Our Food Philosophy

Chewonki Food Philosophy

“Good food, good for you, good for the world.”  ~Bill Edgerton, Former Kitchen Manager

Item 1: Statement of Belief

Food is the fuel that supports our work and play.  Daily, shared acts of growing, preparing, and eating food are fundamental opportunities to responsibly fill one of our most basic needs as humans.  Education is inherent in all aspects of Chewonki’s farm and food system.  Both within Chewonki’s programs and throughout their lives, our staff and participants intentionally further Chewonki’s mission through intersections with farming and food systems.  We cultivate transformative personal growth and bolster communities on the farm, in the kitchen and dining hall and during meals shared on encampments and trips.  We model growing practices and purchasing choices that limit our impact on the natural world.  As we make choices about food, we value the following things: nutrition, environmental and ethical sustainability, financial cost, connection to place and community, program suitability, and sensory appeal.

Item 2: Values/Priorities (Note that these values are not prioritized)

Nutrition: To fuel the growth of program participants and staff, food served should be healthy and nourishing.

  • Are meals well-balanced, and are portion sizes appropriate to nutritional needs?
  • Are ingredients whole, or as unprocessed as possible?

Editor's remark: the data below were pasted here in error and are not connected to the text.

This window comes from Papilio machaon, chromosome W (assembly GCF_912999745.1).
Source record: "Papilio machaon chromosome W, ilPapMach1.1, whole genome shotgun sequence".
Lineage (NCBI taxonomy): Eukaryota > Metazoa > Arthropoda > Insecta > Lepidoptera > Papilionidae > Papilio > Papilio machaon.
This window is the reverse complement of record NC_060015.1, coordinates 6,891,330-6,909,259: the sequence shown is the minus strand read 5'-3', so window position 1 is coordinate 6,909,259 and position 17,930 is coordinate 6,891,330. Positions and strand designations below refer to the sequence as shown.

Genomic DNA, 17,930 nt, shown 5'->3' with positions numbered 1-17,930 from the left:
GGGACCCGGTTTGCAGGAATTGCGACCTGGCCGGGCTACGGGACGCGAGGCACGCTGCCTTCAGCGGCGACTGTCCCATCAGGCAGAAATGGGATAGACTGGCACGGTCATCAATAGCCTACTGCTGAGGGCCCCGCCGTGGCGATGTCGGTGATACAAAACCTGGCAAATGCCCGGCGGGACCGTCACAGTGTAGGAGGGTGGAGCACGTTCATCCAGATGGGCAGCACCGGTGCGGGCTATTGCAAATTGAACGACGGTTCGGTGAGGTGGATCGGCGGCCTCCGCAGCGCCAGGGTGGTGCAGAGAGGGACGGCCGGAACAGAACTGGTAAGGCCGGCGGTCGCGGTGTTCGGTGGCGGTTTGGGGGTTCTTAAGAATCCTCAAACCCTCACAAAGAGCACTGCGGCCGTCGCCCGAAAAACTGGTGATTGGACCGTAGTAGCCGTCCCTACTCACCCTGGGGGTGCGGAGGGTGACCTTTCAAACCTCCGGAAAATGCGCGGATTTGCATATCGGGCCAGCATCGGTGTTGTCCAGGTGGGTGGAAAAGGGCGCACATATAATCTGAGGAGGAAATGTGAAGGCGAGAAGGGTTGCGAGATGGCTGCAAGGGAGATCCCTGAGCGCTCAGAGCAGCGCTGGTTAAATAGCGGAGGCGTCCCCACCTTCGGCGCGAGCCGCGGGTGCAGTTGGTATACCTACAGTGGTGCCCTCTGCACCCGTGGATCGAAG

• Are dietary restrictions and allergies accommodated?
  • Do participants and staff have access to the information they need in order to make healthy choices regarding food?

Environmental and Ethical Sustainability: To support and teach stewardship of the natural world, food should be purchased from sources employing production methods that are environmentally and ethically sound. Purchased foods should be as sustainable as possible.

  • How does the production of the food affect the environment?
  • What are the inputs involved in producing this food?
  • How does this food’s packaging contribute to the waste stream?
  • Are our foods produced as ethically as possible?
  • Are the living and working conditions of the people involved in this supply chain just and fair?

Financial Cost: Our food system should contribute to the overall financial health of the organization. In purchasing food, we should seek to meet the other priorities listed here within a carefully maintained budget.

  • Are we consuming non-essential foods in an intentional manner?
  • Can we afford the labor and infrastructure required to grow and/or prepare this food?
  • Is the food we are choosing the least expensive in a set of equivalent products?

Connection to Place and Community: To help build a strong local community, food should be preferentially purchased from Maine providers or as locally as possible. To support the broader human community, food that cannot be purchased locally should be purchased from socially responsible sources.

  • How far has this food travelled to reach our plate?
  • What is our relationship with our producers/vendors?  Is it possible to know them?  Do we trust their practices?  
  • Is this food in season?  Are we focusing on utilizing seasonally available foods?

Program Suitability: In order to meet the needs of diverse programs and participants, food choices should be adapted to the population that the food will serve. We define suitability as meeting the needs of the specific program.

  • Does the meal and/or food meet the nutritional requirements of the population?
  • Given the program duration, are the ingredients diverse enough to satisfy the population?
  • Will this food meet the needs of participants, in terms of comfort, familiarity, and expectation?
  • Is the food shelf-stable, packable, portable, and preparable, given programmatic constraints?

Sensory Appeal: Whenever we prepare food, it should appeal to all five senses, especially taste.

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